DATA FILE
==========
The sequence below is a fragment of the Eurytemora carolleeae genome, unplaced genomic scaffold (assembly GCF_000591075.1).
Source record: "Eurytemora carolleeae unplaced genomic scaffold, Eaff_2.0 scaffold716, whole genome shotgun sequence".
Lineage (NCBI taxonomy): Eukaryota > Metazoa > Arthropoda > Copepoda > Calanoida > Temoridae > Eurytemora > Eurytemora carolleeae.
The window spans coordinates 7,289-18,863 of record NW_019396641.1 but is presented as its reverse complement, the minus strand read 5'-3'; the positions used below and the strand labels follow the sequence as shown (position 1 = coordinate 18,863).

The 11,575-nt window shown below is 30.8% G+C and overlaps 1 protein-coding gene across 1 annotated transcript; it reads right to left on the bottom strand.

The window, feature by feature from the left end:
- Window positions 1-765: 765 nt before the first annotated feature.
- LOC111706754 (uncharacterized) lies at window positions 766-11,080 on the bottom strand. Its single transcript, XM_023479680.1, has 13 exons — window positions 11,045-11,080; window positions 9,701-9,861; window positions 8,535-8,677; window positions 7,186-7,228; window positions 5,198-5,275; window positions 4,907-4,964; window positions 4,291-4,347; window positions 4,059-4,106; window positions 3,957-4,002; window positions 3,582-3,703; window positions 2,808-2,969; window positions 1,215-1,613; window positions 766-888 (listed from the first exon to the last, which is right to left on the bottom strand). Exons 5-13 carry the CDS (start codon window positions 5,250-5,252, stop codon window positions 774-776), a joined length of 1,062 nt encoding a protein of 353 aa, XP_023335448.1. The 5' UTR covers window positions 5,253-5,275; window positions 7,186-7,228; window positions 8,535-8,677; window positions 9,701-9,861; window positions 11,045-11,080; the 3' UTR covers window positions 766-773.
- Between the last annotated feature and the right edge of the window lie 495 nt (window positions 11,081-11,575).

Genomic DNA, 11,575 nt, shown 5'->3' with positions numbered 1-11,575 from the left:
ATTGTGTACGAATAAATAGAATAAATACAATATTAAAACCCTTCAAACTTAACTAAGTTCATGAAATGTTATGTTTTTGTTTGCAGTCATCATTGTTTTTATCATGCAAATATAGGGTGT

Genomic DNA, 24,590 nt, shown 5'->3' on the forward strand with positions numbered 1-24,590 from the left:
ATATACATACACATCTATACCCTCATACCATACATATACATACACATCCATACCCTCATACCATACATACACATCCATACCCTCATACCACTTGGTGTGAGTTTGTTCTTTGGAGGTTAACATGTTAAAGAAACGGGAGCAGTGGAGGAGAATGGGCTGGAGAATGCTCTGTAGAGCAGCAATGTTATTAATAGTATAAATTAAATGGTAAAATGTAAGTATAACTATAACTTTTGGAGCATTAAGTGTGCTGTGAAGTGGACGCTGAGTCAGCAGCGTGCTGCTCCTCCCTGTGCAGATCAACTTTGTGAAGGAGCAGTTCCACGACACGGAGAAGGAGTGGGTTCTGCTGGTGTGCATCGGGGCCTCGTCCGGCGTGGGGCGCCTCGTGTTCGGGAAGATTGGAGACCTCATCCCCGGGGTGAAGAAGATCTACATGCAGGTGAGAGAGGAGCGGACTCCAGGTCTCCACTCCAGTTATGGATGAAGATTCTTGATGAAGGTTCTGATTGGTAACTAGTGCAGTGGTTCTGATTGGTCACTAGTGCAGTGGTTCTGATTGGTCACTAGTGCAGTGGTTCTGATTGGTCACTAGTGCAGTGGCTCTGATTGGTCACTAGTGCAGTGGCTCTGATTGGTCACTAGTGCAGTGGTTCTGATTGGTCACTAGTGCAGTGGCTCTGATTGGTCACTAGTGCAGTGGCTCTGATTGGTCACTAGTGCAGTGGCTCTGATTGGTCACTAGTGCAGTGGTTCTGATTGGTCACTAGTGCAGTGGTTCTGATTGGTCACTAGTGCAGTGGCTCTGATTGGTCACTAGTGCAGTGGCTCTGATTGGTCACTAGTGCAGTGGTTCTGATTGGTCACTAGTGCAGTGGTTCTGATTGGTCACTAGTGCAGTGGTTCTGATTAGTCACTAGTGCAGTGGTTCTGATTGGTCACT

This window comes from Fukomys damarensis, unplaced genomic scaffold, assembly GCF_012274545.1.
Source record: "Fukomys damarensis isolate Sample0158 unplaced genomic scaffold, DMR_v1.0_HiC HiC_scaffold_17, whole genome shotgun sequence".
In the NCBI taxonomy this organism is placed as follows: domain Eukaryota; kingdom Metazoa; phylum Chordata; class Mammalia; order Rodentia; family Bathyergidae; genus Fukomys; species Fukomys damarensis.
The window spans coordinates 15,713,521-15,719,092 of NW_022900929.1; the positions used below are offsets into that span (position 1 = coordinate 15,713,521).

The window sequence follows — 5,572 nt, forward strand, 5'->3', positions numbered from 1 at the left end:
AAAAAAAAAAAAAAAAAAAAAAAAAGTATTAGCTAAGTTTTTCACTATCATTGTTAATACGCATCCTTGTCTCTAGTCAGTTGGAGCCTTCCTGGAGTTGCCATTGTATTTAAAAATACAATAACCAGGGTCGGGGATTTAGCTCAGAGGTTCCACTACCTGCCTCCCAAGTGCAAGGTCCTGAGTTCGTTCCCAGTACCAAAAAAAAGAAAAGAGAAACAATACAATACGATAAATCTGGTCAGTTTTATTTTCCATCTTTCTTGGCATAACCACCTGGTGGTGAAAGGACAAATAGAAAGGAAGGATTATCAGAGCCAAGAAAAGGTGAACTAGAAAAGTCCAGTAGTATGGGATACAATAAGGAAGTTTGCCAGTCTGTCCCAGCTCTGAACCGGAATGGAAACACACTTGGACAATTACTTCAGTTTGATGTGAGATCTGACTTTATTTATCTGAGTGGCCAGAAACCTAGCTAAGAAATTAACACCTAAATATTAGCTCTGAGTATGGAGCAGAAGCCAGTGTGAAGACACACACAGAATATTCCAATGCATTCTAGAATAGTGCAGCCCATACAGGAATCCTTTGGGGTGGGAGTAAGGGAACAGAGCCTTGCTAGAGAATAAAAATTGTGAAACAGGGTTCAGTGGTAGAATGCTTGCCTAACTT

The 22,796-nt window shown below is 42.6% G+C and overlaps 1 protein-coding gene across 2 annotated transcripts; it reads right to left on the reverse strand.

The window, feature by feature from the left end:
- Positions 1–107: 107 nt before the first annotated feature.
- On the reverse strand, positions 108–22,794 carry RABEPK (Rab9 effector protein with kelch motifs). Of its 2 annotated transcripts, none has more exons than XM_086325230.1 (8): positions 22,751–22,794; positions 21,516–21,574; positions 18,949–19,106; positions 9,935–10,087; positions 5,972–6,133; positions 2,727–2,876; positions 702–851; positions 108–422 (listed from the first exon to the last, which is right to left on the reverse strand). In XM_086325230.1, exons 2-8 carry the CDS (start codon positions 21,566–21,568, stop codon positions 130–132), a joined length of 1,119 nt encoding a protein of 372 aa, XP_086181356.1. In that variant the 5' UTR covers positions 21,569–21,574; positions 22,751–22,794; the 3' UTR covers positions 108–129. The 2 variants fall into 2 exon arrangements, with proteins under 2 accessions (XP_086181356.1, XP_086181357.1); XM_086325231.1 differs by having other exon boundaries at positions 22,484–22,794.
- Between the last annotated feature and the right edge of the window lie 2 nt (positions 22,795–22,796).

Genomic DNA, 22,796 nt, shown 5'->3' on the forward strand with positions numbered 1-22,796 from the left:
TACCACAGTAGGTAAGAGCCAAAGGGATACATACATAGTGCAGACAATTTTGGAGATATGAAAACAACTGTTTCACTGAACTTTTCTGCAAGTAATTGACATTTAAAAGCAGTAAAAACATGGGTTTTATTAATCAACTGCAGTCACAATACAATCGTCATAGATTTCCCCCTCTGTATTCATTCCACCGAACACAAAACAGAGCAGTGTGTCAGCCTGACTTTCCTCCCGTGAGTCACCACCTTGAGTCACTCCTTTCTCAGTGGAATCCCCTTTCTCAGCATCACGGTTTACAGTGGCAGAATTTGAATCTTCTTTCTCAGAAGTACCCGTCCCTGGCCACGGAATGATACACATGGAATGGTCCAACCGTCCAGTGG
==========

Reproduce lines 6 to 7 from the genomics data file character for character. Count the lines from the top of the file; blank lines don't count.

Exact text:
The window, feature by feature from the left end:
- Window positions 1-765: 765 nt before the first annotated feature.